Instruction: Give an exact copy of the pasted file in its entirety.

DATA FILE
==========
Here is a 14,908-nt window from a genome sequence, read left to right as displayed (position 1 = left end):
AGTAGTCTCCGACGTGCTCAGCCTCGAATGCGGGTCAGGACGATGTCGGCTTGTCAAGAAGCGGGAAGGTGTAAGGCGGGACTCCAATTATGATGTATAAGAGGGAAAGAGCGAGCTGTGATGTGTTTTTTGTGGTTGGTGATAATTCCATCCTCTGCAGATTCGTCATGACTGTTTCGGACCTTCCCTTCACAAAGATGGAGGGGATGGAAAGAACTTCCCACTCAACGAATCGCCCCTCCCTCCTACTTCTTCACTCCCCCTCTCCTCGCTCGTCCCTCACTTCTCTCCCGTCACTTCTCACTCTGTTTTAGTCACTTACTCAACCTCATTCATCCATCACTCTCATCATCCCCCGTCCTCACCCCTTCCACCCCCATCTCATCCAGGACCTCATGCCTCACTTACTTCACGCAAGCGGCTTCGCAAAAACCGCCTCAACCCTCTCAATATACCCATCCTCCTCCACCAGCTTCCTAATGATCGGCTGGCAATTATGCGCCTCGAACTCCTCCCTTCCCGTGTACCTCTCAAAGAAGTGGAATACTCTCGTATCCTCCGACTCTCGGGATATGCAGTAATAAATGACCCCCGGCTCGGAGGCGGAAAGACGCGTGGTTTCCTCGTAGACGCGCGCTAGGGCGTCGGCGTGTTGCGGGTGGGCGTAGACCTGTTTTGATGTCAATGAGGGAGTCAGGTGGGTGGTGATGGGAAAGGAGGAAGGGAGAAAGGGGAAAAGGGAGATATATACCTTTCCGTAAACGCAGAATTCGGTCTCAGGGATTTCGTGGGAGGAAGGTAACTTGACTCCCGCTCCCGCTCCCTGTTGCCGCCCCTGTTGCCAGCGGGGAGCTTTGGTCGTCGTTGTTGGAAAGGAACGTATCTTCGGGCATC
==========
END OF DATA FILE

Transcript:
Here is a 14,908-nt window from a genome sequence, read left to right as displayed (position 1 = left end):
AGTAGTCTCCGACGTGCTCAGCCTCGAATGCGGGTCAGGACGATGTCGGCTTGTCAAGAAGCGGGAAGGTGTAAGGCGGGACTCCAATTATGATGTATAAGAGGGAAAGAGCGAGCTGTGATGTGTTTTTTGTGGTTGGTGATAATTCCATCCTCTGCAGATTCGTCATGACTGTTTCGGACCTTCCCTTCACAAAGATGGAGGGGATGGAAAGAACTTCCCACTCAACGAATCGCCCCTCCCTCCTACTTCTTCACTCCCCCTCTCCTCGCTCGTCCCTCACTTCTCTCCCGTCACTTCTCACTCTGTTTTAGTCACTTACTCAACCTCATTCATCCATCACTCTCATCATCCCCCGTCCTCACCCCTTCCACCCCCATCTCATCCAGGACCTCATGCCTCACTTACTTCACGCAAGCGGCTTCGCAAAAACCGCCTCAACCCTCTCAATATACCCATCCTCCTCCACCAGCTTCCTAATGATCGGCTGGCAATTATGCGCCTCGAACTCCTCCCTTCCCGTGTACCTCTCAAAGAAGTGGAATACTCTCGTATCCTCCGACTCTCGGGATATGCAGTAATAAATGACCCCCGGCTCGGAGGCGGAAAGACGCGTGGTTTCCTCGTAGACGCGCGCTAGGGCGTCGGCGTGTTGCGGGTGGGCGTAGACCTGTTTTGATGTCAATGAGGGAGTCAGGTGGGTGGTGATGGGAAAGGAGGAAGGGAGAAAGGGGAAAAGGGAGATATATACCTTTCCGTAAACGCAGAATTCGGTCTCAGGGATTTCGTGGGAGGAAGGTAACTTGACTCCCGCTCCCGCTCCCTGTTGCCGCCCCTGTTGCCAGCGGGGAGCTTTGGTCGTCGTTGTTGGAAAGGAACGTATCTTCGGGCATC